From Women’s Vote to Menopause to New Berlin Wall, Parties’ Weirdest Plans – Executive Digest

Elections to the European Parliament, which will take place between today and next Sunday, are fueled by parties and outlandish proposals. The phenomenon is driven by the form of rallies, which allows a constituency in many countries, lacks electoral barriers and low participation, creating fertile ground for the emergence of unconventional parties.

In Spain, the creation of “Se Acabó la Fiesta” led by researcher and political consultant Alvaiz Pérez, exemplifies El Confidencial. However, outside the borders of the Iberian Peninsula, there are many unusual projects trying to gain a place in the European Parliament.

In Poland, Janusz Korwin-Mikke, leader of the far-right KORWiN party, is again running in the European elections with an openly sexist agenda. His proposals include legalizing domestic violence and reducing wages for women, whom he deems less intelligent and therefore unfit to vote – suggesting that women be banned from voting until menopause. Korwin-Mikke prefers to assign the worst jobs to men of small stature and sympathizes with Russia’s expansionist policy, denying the existence of the Holocaust.

In Germany, the Party for Traditional Medicine Research for Rejuvenation is proposing a treatment for the elderly. Founded in 2015, this monothematic party aims to accelerate the development of drugs for age-related diseases. In the Berlin state election in 2016, he received 0.5% of the vote, and in 2019, he received more than 70,000 votes in the European elections, although he did not win any seats.

Another German example is Die Partei, a satirical party founded by the editors of a satirical magazine. Led by Martin Sonneborn, the party defends plans to rebuild the Berlin Wall and cap the prices of beer and kebabs. Among other outlandish ideas, it proposes testing products on high-performance athletes instead of animals, and linking managers’ salaries to their employees’ bra sizes.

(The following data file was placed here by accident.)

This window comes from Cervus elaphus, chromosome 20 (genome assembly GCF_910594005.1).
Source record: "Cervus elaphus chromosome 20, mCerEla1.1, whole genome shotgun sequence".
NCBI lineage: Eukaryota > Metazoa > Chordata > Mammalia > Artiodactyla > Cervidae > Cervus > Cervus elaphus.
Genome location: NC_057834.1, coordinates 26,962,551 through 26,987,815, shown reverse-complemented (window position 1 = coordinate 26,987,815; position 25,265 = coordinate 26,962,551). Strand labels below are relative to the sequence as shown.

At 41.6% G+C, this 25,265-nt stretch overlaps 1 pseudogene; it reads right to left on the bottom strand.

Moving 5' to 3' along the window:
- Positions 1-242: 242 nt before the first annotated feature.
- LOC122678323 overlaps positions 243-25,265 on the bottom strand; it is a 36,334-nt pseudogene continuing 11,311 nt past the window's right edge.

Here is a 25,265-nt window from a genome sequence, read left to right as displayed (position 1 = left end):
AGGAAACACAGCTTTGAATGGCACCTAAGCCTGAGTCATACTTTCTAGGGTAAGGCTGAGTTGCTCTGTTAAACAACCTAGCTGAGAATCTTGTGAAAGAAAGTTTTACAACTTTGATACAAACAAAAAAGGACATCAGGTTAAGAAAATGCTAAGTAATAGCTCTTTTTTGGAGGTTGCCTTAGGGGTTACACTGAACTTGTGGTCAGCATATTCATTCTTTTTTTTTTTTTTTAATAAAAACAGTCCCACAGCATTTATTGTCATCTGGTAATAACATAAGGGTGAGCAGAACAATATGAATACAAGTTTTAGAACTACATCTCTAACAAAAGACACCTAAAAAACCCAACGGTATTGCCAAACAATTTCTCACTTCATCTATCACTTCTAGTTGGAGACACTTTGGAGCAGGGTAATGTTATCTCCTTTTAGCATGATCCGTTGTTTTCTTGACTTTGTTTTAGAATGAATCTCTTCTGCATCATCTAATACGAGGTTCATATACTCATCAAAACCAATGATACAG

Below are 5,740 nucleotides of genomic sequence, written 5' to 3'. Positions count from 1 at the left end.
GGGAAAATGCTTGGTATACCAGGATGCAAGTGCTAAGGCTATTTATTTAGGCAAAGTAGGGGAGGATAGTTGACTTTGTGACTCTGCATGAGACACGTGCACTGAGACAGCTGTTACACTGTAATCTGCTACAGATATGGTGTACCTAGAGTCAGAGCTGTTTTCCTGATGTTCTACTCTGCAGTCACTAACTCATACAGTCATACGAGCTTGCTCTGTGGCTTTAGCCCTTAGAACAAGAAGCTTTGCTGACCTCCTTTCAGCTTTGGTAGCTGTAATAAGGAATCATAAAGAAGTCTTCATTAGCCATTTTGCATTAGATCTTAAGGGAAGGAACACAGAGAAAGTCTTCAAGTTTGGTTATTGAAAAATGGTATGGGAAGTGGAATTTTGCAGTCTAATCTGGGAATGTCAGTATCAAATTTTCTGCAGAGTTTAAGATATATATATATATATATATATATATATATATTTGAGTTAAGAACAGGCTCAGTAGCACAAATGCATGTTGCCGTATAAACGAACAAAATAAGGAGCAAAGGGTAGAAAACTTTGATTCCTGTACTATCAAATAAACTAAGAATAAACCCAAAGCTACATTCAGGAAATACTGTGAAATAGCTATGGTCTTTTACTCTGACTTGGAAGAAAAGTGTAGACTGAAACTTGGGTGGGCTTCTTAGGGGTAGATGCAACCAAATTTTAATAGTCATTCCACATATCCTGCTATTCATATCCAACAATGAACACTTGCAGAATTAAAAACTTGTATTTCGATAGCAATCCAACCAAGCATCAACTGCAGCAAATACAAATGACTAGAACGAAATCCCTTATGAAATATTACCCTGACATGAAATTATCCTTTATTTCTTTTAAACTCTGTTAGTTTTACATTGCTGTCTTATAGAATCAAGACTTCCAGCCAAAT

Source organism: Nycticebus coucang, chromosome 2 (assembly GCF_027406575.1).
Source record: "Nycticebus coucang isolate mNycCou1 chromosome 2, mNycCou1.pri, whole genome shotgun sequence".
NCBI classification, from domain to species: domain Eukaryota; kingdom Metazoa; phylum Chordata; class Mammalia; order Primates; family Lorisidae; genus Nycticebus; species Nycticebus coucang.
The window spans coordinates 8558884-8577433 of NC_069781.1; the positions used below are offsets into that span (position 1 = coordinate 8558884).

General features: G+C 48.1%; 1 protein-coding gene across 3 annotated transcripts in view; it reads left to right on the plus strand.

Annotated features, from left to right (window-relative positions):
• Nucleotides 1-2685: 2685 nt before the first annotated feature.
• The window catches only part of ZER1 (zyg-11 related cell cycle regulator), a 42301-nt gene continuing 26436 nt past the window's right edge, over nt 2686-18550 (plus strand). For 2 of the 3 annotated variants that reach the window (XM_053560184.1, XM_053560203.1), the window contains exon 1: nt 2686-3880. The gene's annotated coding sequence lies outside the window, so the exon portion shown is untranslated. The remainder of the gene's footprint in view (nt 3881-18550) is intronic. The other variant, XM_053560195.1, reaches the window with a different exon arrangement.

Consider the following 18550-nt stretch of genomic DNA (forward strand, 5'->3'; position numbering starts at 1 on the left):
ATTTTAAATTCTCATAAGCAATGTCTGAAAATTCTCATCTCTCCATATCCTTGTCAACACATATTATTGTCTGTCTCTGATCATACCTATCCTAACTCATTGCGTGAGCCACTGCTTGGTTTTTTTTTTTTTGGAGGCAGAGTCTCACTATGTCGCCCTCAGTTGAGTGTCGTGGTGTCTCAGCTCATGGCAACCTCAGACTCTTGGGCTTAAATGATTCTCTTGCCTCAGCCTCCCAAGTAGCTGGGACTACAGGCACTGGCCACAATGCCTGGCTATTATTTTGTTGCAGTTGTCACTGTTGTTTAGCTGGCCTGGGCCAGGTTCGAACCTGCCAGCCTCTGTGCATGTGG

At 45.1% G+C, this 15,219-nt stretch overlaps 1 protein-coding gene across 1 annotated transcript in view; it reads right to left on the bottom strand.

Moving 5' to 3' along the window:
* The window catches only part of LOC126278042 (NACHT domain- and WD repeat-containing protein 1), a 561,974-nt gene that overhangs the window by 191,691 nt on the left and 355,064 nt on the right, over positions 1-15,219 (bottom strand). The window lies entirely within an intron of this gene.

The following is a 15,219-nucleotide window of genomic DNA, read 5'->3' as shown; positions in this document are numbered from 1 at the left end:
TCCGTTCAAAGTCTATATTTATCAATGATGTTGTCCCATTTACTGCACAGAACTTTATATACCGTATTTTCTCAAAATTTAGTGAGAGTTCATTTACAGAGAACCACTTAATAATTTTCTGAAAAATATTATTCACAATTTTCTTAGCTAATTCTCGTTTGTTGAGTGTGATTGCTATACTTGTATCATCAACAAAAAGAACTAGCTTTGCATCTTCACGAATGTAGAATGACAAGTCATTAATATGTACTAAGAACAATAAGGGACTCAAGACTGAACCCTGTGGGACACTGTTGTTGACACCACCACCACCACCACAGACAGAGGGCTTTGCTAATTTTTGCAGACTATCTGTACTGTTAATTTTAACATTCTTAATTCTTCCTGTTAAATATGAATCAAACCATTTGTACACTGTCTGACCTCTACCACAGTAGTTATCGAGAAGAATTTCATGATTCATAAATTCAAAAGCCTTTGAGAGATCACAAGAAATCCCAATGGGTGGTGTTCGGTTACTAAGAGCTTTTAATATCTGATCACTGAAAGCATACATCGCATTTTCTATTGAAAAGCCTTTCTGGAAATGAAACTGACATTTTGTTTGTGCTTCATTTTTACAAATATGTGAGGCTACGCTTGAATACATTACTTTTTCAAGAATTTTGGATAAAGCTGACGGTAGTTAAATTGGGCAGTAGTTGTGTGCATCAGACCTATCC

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In Sweden, the Ond Kyckling Partiet, or Bad Chicken Party, was established as a joke to make it easier to register as a candidate. Its creator, Svante Strokirk, hopes to get more than 100 votes in the European elections, a significant increase compared to the 39 votes he received in the last Swedish national elections.

In Hungary, the Two-Tailed Dog Party began as a satire, but now, according to its leader Marietta Lu, it is a serious formation that aims to draw attention to problems in public life. The party has proposed programs like eternal life, world peace, one day work week and free beer.

In the Czech Republic, the Nechceme Vase Hlasy (We Don’t Want Your Votes) party does not want to be elected, but instead wants to reject any political position and open a public debate on independence.

For its part, the Europa Democracy Esperanto party wants to make Esperanto an official language of the European Union. It argues that the predominant use of English in EU institutions isolates the European public from its leaders. In 2019, it received more than 18,000 votes in France, but did not win any seats.

Other cases

The Free France party, led by singer Francis Lalon, defends France’s exit from the European Union. Lalanne is known for his controversial stances against vaccines and science.

In Finland, Jana Kavanius, leader of the Finns for Truth party, dressed up as Princess Leia from the Star Wars saga and denounced state corruption and EU illegalities. Currently, he is wanted by justice for 34 crimes of defamation, insult and harassment, but continues to lead the ultra-nationalist party.

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